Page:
Sensor technology continues to grow, and we are seeing awesome wide dynamic range images coming from premium cameras like ARRI Alexa and even the amazingly affordable Blackmagic Cinema Camera, but as sensor size (really pixel size) shrinks, there is an impact on dynamic range. Smaller pixels often result in reduced dynamic range, yet so much has changed in so few years. Back in 2006, CineForm was very much involved with Silicon Imaging and the development of the SI2K camera, which was highly praised and generally confirmed to have around 11 stops of dynamic range - good enough to be used on the first digitally acquired feature (well, mostly digital) to win Oscar Cinematography and Best Picture awards. The HERO2 sensor is smaller and has significantly higher pixel count (11MPixel versus SI2K's 2MPixel, HERO2 pixels are way smaller), yet we are also seeing a similar dynamic range. It was not just five years of sensor technology that made all the difference, it was using a log curve instead of contrast added to Rec709 with 2.2 gamma geek speak for calibrating cameras to make the default image look good on your TV. Making images look great out of the box is the right thing to do for all consumer cameras, and you get just that with HERO2 via HDMI to your TV. Yet TVs do not generally have 11 stops of dynamic range, maybe 9 on a good set, and that is after you've disabled all the crazy image "enhancements".

Some imaging basics: Light hitting the sensor and the sensor's response to that light, is effectively linear (not the incorrect use of linear to describe video gamma that still seems to be popular.) Linear has the property that as light doubles (increasing one stop), its sensor value doubles. With an ideal 12bit sensor, ignoring noise, there are 4096 values of linear light. After the first detectable level of light brings our ideal sensor from 0 to 1, a doubling of light goes from 1 to 2, and the next stop from 2 to 4, and so on to produce this series 1, 2, 4, 8, 16, 32, 64, 128, 256, 512, 1024, 2048 and 4095 of doubling brightness (to the point where the sensor clips.) An ideal 12bit sensor has a theoretical maximum of 12stops of dynamic range. If we were storing this 12bit data as uncompressed, this is the most flexible data set (for color correction), yet this would be over 1000Mbits/s compared with today's standard mode 1080p30 mode on HERO2 at 15Mb/s - think how fast your SD card would fill, if it could actually support that fire hose of data. Fortunately it turns out that linear is a very inefficient way of presenting light when humans are involved, as we see brightness changes logarithmicallya stop change is the same level of brightness change to us, whether it is from linear levels 1 to 2 or from 1024 to 2048. As a result, most cameras map their sensor's 12, 14, 16bit linear image, to an 8, 10 or 12bit output with a log or gamma curve, exploiting that we humans will not notice. Even the uncompressed mode of the new Blackmagic camera maps its 16bit linear output and only stores 12bit with a curve - this is not lossless, but you will not miss it either. Lossless versus lossy is an argument you might have heard me present before, to the same conclusions.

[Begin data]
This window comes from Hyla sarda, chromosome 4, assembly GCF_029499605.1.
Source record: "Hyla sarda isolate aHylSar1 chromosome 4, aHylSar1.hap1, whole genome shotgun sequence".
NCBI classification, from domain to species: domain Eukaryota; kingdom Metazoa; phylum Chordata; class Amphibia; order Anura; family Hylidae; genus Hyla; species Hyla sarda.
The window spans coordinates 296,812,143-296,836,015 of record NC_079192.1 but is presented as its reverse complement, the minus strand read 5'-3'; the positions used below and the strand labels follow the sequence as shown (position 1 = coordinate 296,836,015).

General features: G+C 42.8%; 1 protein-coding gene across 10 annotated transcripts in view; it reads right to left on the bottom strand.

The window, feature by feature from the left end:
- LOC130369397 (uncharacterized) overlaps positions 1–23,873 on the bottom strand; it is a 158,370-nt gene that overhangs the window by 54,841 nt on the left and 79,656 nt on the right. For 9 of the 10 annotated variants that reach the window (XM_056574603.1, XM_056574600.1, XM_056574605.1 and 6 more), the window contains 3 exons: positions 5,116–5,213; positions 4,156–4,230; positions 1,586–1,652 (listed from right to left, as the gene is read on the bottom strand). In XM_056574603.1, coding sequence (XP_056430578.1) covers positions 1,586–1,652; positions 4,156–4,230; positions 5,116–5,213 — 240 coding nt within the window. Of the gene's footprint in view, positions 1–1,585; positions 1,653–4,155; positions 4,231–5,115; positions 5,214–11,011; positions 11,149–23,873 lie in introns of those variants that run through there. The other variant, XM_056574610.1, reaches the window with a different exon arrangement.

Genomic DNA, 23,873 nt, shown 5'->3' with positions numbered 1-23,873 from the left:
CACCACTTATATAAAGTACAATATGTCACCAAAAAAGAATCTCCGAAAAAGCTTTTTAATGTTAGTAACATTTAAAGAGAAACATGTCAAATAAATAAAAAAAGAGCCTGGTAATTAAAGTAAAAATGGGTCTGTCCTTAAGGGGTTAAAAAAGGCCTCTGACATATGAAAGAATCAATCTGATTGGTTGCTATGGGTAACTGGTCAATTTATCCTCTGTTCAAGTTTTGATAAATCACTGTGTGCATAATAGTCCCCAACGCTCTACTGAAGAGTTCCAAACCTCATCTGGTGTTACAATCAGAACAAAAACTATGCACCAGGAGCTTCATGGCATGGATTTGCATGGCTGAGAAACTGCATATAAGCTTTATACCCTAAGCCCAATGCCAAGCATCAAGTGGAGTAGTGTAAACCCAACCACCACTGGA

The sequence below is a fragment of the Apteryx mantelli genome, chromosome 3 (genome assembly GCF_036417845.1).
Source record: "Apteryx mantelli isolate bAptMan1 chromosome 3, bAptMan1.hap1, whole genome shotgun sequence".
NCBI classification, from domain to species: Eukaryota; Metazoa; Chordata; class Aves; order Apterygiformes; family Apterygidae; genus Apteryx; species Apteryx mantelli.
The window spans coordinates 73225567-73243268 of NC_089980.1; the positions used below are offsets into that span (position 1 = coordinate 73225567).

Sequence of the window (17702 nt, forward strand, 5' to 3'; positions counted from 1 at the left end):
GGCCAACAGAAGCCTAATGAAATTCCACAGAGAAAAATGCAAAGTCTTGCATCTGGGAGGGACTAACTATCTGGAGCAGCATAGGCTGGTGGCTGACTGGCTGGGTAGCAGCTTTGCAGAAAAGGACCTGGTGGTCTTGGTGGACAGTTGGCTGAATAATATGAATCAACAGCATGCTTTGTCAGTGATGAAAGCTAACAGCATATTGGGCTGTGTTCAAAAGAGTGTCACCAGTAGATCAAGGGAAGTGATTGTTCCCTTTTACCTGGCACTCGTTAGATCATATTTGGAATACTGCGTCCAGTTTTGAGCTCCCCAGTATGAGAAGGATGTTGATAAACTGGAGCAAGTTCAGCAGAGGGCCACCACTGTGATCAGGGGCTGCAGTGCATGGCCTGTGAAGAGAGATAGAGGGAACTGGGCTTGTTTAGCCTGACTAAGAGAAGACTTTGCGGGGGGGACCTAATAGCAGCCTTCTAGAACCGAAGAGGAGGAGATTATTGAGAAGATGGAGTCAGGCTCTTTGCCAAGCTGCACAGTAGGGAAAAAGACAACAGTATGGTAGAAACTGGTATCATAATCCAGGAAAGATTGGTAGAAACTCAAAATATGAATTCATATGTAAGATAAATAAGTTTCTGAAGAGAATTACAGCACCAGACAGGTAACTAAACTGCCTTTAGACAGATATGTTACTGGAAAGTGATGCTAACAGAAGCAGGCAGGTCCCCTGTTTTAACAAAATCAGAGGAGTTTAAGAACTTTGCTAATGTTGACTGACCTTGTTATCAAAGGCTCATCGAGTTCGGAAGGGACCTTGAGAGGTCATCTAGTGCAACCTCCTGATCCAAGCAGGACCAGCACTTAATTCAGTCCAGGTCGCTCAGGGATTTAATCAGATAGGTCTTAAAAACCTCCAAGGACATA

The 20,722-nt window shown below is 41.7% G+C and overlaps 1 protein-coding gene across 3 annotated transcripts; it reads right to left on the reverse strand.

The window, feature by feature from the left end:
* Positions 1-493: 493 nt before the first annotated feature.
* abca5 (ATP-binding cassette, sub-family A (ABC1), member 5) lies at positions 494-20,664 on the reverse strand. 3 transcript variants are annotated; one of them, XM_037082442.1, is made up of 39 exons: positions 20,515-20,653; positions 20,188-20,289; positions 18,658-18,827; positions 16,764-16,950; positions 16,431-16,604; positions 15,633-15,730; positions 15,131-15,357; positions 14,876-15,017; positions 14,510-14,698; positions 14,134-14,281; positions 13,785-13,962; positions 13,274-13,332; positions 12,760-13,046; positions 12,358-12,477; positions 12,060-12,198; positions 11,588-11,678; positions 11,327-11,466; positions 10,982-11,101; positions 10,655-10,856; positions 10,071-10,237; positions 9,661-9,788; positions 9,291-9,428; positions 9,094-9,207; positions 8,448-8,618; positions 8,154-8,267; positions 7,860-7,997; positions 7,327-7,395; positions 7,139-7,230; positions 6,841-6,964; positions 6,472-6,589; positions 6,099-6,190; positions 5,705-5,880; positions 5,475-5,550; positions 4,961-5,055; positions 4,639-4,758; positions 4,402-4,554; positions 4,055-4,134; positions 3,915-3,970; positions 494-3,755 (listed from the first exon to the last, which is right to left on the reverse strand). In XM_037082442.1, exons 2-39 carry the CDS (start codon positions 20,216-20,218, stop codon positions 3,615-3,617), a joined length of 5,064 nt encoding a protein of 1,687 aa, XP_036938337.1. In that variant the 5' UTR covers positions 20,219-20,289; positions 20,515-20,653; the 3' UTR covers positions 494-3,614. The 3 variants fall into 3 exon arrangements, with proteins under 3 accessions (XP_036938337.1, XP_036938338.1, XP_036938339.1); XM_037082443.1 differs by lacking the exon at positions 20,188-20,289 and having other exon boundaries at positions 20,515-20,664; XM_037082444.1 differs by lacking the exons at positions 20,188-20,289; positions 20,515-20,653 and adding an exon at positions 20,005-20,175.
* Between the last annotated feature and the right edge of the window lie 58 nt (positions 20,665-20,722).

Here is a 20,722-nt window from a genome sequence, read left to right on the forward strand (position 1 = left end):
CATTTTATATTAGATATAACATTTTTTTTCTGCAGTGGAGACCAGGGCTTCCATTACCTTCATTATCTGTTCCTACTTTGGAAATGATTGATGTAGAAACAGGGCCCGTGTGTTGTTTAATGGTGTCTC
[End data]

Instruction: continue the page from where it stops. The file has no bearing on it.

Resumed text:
If we remained in linear, converting to 8bit from 12bit would truncate the bottom 4 stops of shadows detail, we will notice that. So a conventional 2.2 gamma curve does the following with its mapping (top 5 stops shown.)